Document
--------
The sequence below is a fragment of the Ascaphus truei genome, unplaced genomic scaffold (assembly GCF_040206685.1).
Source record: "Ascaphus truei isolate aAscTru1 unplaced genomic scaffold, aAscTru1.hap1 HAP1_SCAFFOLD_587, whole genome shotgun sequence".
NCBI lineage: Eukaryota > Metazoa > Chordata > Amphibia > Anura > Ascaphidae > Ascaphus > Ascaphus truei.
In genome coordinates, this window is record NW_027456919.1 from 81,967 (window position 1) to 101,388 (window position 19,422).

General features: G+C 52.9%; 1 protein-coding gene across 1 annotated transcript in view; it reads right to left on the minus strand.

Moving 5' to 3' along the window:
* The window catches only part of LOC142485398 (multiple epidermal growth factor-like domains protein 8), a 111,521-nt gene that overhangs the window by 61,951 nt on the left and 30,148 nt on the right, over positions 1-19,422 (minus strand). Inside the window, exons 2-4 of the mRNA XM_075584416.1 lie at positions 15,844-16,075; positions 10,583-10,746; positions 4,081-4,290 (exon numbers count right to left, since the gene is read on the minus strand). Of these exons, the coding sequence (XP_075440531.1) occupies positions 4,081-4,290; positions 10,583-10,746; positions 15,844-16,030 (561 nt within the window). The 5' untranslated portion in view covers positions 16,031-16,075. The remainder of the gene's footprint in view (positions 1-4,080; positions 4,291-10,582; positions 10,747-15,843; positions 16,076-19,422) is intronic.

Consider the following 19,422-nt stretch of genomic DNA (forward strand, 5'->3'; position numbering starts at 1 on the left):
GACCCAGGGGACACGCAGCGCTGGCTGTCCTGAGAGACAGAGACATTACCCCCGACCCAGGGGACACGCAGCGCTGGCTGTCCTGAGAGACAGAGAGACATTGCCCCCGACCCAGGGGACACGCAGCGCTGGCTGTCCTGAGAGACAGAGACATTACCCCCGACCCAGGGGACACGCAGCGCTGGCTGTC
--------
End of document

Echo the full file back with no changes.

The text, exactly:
The sequence below is a fragment of the Ascaphus truei genome, unplaced genomic scaffold (assembly GCF_040206685.1).
Source record: "Ascaphus truei isolate aAscTru1 unplaced genomic scaffold, aAscTru1.hap1 HAP1_SCAFFOLD_587, whole genome shotgun sequence".
NCBI lineage: Eukaryota > Metazoa > Chordata > Amphibia > Anura > Ascaphidae > Ascaphus > Ascaphus truei.
In genome coordinates, this window is record NW_027456919.1 from 81,967 (window position 1) to 101,388 (window position 19,422).

General features: G+C 52.9%; 1 protein-coding gene across 1 annotated transcript in view; it reads right to left on the minus strand.

Moving 5' to 3' along the window:
* The window catches only part of LOC142485398 (multiple epidermal growth factor-like domains protein 8), a 111,521-nt gene that overhangs the window by 61,951 nt on the left and 30,148 nt on the right, over positions 1-19,422 (minus strand). Inside the window, exons 2-4 of the mRNA XM_075584416.1 lie at positions 15,844-16,075; positions 10,583-10,746; positions 4,081-4,290 (exon numbers count right to left, since the gene is read on the minus strand). Of these exons, the coding sequence (XP_075440531.1) occupies positions 4,081-4,290; positions 10,583-10,746; positions 15,844-16,030 (561 nt within the window). The 5' untranslated portion in view covers positions 16,031-16,075. The remainder of the gene's footprint in view (positions 1-4,080; positions 4,291-10,582; positions 10,747-15,843; positions 16,076-19,422) is intronic.

Consider the following 19,422-nt stretch of genomic DNA (forward strand, 5'->3'; position numbering starts at 1 on the left):
GACCCAGGGGACACGCAGCGCTGGCTGTCCTGAGAGACAGAGACATTACCCCCGACCCAGGGGACACGCAGCGCTGGCTGTCCTGAGAGACAGAGAGACATTGCCCCCGACCCAGGGGACACGCAGCGCTGGCTGTCCTGAGAGACAGAGACATTACCCCCGACCCAGGGGACACGCAGCGCTGGCTGTC